Monthly Archives: February 2010

Draggable user interface for the front page

One of the things that I wanted to create for the front page is a user interface based on iGoogle style behavior, with drag and drop functionality and allowing the frontend user to arrange the content served there in a flexible and customized manner.

There is a Drupal 6 module that does this, Home Box, which also requires the jQuery_UI module(*). Home Box setting up is very well explained in here: . After creating a page with desired columns and blocks to be outputted, that page can be made the front one from admin>site configuration>site information, and typing into “Default front page:” the name of the page just created from site building>home box. Next thing I had to do was remove the block views I had outputted to front, as they were shown above the home box page. One annoying thing was the mssg for non authenticated users that was displayed at the front that warns users they won´t be able to save settings if not logged in. It is explained in: . The way to get rid of it (because it is not welcoming to have it on the front page for anonymous users) is either by styling it (quick and dirty way, applying display:none to the class selector in the stylesheet) or by modifying the markup. This is the neatest way and was done by tweaking the homebox.module file in the module´s folder, on line 244 where it says “Please be sure to…”.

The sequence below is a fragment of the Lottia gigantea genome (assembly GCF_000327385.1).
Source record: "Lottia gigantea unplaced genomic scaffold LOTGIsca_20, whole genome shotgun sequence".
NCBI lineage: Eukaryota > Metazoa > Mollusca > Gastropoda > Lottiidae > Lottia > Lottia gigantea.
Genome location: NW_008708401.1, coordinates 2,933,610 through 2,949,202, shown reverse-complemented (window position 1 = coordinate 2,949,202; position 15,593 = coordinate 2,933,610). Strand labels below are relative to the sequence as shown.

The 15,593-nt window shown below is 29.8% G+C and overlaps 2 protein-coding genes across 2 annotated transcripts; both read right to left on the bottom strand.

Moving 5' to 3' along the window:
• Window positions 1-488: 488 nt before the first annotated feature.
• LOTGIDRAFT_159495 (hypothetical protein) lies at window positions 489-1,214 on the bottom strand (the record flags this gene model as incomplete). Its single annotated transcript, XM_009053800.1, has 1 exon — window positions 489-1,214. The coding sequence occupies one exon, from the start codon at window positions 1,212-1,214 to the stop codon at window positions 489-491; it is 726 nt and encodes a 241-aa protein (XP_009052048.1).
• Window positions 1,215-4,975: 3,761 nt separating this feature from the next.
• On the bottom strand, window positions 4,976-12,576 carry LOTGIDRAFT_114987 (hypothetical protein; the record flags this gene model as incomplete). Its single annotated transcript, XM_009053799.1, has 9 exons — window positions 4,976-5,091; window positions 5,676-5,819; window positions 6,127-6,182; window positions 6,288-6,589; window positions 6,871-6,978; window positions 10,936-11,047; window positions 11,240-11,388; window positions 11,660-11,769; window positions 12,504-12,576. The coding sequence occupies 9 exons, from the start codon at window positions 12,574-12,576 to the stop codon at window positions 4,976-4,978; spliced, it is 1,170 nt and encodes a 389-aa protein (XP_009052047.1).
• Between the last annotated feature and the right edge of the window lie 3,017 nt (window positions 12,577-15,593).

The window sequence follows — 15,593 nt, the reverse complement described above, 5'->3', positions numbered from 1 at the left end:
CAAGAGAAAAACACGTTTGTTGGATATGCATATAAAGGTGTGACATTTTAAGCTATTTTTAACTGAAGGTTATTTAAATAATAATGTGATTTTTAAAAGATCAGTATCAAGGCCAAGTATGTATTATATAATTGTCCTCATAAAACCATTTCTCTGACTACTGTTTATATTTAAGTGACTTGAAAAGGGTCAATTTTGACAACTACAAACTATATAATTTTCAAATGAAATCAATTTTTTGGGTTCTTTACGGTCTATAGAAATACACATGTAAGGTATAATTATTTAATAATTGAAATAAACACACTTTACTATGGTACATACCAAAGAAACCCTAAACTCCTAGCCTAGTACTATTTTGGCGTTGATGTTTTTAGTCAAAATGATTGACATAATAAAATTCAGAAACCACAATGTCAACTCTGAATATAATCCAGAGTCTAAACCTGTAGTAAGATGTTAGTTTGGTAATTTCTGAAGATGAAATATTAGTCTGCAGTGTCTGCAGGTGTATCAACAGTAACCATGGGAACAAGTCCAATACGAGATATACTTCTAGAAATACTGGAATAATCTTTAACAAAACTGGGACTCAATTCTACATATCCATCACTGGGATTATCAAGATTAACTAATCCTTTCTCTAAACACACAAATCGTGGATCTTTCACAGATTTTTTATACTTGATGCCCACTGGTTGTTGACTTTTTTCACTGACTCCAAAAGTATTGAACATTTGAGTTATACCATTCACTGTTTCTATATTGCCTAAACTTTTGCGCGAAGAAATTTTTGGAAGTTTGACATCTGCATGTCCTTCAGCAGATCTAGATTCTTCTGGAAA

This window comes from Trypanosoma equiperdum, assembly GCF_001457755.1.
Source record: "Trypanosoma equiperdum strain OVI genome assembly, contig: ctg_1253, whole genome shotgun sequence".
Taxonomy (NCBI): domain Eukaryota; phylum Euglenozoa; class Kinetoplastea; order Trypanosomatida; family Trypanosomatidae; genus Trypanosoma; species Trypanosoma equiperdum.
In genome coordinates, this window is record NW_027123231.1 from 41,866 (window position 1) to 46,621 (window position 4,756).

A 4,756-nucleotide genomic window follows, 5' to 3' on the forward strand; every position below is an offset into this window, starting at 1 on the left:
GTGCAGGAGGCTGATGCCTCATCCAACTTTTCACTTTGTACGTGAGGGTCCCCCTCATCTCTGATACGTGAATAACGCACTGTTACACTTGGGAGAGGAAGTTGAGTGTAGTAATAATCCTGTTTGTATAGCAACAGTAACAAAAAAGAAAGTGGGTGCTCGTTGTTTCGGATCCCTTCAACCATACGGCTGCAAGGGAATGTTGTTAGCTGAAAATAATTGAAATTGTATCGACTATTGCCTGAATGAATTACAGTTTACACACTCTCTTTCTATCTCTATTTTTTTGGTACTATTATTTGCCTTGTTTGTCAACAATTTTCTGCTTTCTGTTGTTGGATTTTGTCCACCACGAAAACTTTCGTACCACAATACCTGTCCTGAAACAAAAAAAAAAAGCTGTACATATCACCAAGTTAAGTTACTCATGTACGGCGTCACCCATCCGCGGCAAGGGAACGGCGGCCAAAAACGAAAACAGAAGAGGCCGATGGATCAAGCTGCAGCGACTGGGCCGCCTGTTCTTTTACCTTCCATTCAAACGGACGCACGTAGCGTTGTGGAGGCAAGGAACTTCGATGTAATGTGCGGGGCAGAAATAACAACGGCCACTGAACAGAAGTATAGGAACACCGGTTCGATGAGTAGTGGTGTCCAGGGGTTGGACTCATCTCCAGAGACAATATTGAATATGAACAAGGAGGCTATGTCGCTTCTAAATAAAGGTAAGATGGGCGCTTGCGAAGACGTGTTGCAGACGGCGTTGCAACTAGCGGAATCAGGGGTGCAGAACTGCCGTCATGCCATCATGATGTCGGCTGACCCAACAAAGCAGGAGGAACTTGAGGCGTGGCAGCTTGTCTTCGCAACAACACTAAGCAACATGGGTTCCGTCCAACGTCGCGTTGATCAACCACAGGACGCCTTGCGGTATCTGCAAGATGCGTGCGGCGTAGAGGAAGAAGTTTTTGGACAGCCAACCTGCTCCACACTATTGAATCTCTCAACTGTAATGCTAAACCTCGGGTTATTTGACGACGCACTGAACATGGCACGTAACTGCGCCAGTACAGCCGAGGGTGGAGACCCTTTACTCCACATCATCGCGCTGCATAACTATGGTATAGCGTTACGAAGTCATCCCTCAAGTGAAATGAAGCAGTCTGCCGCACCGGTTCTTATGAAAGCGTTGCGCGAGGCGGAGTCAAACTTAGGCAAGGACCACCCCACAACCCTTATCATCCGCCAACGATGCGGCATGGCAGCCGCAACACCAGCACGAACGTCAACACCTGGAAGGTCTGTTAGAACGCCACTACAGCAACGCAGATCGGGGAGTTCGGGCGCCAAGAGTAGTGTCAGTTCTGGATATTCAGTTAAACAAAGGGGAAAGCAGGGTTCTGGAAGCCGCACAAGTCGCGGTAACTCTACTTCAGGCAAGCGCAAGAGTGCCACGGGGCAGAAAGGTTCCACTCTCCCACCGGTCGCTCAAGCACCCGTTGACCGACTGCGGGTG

I did a bit of designing work and styled the content showing options box. For the list items within the box, as the number of them will eventually grow, I wanted to give an alternating background color style for odd and even rows. I wrote php code to avoid hard-coding styles, and achieved the result:

The result can be seen in the following capture:

Further customization consisted in outputting the box to choose content to display in the page in the sidebar, so that the main content area is reserved only for the content itself. This was done by adding a jquery function in the page.tpl.php, to move elements with the pertinent class and ids to the sidebar:

$(document).ready(function() {




The prependTo method takes the declared selectors and put them preceding the content of the destination container, as opposed to appendTo(), that would put them after. This is vital in arranging accordingly the order of elements in the sidebar (the homebox settings have to go at the top).

I found that at least one block has to be outputted in the sidebar in order to view the box, otherwise drupal doesn’t output a sidebar if no block is allocated there. Until i look into googlde adsense to output ads in the sidebar, I put a random block and styled it with display:none, to leave the box on its own in the sidebar at the top.

I found as well that in order to hide the node title in the front page (“Welcome to…”) that homebox requires (cant be left blank), template.php preprocess_page function has to be tweaked (line 160). The following code makes drupal ignore node title only on the front page: